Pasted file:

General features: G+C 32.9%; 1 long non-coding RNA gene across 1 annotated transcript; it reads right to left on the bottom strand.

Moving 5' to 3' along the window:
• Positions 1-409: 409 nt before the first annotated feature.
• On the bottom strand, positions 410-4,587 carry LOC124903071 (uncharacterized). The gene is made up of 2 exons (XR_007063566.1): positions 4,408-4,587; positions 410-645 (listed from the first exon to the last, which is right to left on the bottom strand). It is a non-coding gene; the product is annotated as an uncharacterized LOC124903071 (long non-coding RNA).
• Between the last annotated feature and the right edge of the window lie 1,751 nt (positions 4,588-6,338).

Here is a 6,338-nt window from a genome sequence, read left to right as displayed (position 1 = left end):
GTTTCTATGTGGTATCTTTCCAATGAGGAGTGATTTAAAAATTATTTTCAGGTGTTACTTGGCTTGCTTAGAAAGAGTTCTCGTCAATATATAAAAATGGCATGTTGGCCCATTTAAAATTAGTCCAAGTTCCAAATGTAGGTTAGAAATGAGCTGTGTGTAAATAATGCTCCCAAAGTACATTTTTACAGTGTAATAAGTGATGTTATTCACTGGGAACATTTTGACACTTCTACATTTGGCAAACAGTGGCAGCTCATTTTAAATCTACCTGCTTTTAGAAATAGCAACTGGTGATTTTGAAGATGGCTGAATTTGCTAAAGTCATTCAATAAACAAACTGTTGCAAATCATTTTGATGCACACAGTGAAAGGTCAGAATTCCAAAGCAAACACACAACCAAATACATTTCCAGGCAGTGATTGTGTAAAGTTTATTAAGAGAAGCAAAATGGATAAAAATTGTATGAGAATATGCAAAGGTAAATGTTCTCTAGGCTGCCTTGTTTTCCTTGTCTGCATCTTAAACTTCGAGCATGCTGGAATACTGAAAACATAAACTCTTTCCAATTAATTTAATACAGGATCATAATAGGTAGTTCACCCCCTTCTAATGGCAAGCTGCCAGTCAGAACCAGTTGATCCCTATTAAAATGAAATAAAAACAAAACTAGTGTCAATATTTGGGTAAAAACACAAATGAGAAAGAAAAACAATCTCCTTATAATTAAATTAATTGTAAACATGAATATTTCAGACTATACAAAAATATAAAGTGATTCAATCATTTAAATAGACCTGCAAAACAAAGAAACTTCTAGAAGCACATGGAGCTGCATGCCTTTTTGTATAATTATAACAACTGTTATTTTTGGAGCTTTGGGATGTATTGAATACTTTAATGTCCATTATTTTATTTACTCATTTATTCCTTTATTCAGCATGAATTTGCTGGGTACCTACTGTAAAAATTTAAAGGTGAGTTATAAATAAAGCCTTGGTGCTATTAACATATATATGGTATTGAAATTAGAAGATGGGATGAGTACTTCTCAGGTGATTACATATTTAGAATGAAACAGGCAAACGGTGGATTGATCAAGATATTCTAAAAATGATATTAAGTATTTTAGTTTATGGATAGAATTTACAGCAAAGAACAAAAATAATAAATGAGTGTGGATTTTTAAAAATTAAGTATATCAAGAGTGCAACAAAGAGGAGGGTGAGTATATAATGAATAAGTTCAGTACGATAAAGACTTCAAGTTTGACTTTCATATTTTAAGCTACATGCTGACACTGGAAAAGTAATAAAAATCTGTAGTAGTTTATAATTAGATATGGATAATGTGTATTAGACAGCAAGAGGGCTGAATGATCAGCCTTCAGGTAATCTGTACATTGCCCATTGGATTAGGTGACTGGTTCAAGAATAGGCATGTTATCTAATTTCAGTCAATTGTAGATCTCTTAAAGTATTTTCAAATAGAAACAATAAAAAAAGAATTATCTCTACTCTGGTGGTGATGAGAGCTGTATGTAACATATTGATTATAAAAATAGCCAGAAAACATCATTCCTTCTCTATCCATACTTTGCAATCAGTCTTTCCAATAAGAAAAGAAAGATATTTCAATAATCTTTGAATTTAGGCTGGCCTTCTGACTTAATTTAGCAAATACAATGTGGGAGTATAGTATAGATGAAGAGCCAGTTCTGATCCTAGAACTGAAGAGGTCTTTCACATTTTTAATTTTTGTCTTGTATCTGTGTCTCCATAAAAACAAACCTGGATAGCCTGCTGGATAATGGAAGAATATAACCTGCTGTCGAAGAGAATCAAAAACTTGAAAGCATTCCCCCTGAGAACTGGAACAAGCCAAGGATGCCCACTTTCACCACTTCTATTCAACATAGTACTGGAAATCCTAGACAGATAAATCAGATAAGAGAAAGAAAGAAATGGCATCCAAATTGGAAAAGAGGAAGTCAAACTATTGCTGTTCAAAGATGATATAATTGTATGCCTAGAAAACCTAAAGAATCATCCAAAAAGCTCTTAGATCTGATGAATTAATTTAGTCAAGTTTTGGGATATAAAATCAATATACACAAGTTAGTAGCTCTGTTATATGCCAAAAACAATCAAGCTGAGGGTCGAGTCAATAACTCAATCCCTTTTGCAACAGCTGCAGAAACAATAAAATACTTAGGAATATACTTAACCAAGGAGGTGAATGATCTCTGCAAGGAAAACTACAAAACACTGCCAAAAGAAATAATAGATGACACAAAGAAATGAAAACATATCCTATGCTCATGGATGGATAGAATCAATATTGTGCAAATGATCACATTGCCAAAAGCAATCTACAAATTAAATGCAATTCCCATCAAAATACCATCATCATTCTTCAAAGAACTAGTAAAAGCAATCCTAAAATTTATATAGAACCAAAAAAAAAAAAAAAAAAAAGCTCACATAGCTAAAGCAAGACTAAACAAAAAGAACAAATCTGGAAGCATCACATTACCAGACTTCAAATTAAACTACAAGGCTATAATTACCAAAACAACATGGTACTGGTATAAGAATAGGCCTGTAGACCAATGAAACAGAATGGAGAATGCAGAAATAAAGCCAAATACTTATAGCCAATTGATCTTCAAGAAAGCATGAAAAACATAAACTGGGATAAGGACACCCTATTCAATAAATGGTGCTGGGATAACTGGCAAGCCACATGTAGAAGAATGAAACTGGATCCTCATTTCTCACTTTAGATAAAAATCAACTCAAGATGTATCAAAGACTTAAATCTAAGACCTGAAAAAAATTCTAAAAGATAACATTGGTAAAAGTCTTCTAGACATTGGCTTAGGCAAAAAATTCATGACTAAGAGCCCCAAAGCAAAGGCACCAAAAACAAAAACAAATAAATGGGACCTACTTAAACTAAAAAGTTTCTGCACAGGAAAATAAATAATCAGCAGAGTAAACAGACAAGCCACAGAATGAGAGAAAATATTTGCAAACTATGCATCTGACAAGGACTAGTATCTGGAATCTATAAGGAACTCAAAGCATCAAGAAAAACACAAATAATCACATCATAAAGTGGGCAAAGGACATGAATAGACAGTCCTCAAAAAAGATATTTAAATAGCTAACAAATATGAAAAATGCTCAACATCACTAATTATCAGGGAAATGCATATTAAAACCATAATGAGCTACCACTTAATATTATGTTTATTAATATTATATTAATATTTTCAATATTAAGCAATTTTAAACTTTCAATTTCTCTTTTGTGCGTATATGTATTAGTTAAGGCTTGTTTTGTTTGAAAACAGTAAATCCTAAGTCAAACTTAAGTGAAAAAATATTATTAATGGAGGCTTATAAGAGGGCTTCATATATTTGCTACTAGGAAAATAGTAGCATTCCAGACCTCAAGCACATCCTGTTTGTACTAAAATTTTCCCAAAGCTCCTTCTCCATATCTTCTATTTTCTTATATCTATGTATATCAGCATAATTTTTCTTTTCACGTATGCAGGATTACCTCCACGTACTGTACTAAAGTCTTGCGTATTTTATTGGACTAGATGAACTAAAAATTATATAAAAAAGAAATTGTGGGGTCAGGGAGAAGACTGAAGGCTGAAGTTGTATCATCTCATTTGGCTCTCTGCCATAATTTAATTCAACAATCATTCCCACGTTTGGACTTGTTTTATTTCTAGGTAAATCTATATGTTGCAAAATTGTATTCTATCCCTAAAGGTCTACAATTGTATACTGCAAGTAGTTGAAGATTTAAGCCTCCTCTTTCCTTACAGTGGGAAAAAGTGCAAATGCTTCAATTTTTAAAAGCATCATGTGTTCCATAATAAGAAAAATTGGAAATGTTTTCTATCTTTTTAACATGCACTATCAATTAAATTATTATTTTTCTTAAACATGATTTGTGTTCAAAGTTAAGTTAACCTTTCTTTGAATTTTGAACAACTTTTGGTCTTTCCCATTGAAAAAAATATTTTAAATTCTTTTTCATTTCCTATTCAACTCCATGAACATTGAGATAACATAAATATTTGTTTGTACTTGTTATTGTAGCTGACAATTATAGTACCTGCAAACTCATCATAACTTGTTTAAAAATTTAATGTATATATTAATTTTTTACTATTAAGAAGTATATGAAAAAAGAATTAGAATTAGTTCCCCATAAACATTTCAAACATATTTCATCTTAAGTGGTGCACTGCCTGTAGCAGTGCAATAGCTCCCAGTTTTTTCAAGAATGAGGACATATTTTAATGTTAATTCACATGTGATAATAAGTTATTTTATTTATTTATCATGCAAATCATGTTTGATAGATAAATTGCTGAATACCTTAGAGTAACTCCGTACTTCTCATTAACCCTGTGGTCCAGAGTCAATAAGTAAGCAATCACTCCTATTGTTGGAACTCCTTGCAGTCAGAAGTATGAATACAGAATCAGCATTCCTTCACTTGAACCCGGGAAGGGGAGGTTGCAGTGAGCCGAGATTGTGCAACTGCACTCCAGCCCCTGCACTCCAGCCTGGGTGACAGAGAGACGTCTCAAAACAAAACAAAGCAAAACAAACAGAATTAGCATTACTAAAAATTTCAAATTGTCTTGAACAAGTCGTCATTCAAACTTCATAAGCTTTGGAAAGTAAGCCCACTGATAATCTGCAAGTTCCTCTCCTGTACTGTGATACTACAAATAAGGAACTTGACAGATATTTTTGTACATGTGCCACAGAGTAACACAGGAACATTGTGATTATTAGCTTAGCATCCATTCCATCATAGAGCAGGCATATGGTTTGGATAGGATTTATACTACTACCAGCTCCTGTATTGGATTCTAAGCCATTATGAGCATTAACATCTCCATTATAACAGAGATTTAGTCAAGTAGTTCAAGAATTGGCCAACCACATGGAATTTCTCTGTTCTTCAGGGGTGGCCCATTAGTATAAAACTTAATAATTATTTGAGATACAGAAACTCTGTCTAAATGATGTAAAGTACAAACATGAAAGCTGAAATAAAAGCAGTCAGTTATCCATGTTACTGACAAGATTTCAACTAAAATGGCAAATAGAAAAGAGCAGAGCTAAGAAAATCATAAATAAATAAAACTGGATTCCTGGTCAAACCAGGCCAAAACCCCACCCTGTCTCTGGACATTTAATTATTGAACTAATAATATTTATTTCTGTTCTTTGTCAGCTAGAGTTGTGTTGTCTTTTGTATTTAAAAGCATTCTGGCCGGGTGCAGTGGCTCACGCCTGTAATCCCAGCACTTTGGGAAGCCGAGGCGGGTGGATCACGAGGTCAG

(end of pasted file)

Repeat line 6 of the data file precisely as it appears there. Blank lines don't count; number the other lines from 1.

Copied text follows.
Here is a 6,338-nt window from a genome sequence, read left to right as displayed (position 1 = left end):